Impact of the Hyksos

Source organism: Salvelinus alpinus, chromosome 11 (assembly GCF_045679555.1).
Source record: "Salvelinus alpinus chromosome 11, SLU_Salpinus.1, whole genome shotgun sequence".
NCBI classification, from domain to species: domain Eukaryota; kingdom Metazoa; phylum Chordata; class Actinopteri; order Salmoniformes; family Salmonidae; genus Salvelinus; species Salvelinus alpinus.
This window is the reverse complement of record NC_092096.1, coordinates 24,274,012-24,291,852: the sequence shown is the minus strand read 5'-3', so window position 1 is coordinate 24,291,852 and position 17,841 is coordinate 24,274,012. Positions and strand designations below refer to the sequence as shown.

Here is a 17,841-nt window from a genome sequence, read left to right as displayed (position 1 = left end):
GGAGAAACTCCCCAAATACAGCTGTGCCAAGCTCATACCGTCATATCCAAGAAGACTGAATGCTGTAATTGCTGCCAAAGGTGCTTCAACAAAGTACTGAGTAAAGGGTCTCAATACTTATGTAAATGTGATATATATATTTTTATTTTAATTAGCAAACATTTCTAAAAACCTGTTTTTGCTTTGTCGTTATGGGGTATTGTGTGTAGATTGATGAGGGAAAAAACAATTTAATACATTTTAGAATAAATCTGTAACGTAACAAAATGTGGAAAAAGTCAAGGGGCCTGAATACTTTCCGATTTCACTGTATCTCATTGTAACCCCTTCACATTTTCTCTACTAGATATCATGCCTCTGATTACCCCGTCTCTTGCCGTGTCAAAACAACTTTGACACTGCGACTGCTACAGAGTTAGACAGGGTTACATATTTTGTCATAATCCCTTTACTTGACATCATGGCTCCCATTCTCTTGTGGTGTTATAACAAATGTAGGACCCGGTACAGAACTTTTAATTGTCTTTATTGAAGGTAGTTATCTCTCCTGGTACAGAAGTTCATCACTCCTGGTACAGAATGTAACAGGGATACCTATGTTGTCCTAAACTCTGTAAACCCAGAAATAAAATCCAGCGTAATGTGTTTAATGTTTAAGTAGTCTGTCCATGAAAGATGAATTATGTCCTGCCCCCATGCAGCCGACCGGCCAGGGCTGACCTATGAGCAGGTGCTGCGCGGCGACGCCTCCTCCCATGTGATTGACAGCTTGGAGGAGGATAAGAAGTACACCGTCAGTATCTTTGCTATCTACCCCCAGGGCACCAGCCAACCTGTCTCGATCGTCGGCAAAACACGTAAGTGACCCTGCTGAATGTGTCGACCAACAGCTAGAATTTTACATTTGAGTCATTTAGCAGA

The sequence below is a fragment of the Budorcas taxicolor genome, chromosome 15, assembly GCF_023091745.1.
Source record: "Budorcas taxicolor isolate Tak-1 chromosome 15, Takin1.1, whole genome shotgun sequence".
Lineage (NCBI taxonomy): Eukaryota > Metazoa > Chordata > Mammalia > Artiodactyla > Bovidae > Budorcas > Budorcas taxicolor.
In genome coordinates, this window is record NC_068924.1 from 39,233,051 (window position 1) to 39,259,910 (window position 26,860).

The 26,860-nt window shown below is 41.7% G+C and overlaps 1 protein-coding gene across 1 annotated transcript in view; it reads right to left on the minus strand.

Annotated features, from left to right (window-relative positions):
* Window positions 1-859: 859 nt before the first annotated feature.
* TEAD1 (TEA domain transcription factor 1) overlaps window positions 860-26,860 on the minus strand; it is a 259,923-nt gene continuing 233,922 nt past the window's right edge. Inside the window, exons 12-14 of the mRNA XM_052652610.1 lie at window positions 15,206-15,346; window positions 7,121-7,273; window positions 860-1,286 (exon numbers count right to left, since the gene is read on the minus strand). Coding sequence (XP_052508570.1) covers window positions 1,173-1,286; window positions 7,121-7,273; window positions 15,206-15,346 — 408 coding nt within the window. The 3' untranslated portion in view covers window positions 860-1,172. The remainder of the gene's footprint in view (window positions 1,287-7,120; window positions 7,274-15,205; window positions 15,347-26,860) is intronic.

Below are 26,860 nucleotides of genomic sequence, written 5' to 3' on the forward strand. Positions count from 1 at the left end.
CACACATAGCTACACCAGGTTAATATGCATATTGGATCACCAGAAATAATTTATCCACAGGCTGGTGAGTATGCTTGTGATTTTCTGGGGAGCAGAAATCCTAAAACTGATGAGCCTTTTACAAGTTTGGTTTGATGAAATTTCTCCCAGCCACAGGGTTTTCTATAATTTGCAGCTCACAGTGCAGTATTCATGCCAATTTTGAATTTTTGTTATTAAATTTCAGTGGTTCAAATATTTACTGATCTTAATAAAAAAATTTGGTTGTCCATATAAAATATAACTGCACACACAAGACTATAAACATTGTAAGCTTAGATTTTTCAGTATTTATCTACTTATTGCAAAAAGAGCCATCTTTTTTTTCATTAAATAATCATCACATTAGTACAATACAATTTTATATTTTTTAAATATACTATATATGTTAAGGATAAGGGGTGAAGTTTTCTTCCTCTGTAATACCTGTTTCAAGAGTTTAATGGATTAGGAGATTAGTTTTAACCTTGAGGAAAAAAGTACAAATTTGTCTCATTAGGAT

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Egypt was impacted greatly by the Hyksos, marginally in the long term compared to the short term. Arguably their contributions were predominantly positive and the repercussions of their expulsion set up Egypt to become the military superpower it was once known as. Problematically evidence in this period is indistinct due to most of the written sources coming from Egypt itself, therefore the level of biased must be considered when analyzing the sources we have been able to ascertain. One of the greatest short-term contributions that were appropriated from the Hyksos was the evolution in Egypt’s military weapons and technology. Formerly Egyptians weaponry consisted of mainly primitive impact weapons as well as throwing sticks, shields and axes. There were 3 main evolutions on technology that impacted highly on the Egyptian military. The first being the horse drawn chariot which was light and wooden with a pair of wheel attached at an axe, an inscription on a Egyptian soldiers tomb recounts the implication of this technology in war: “I followed the king on foot when he rode abroad his chariot”. This is also depicted in ‘Thutmose IV in battle with the Syrians’ (From his chariot in the Cairo Museum). Furthermore the composite bow was another pertinent contribution to Egyptian weaponry as this combined with the chariot were the main weapons attributed to military success in this period. Even though these contributions were classed as short term, the basic designs and ideas behind their designs would of contributed to the long-term evolution of the military technology as well as the new metals introduced such as bronze. The significance of the Hyksos’ reign more significantly impacted Egypt in the long term, principally with the psychological aftermath they prompted. The shock of their invasion into Egypt resonated for hundreds of years and majorly influenced all of
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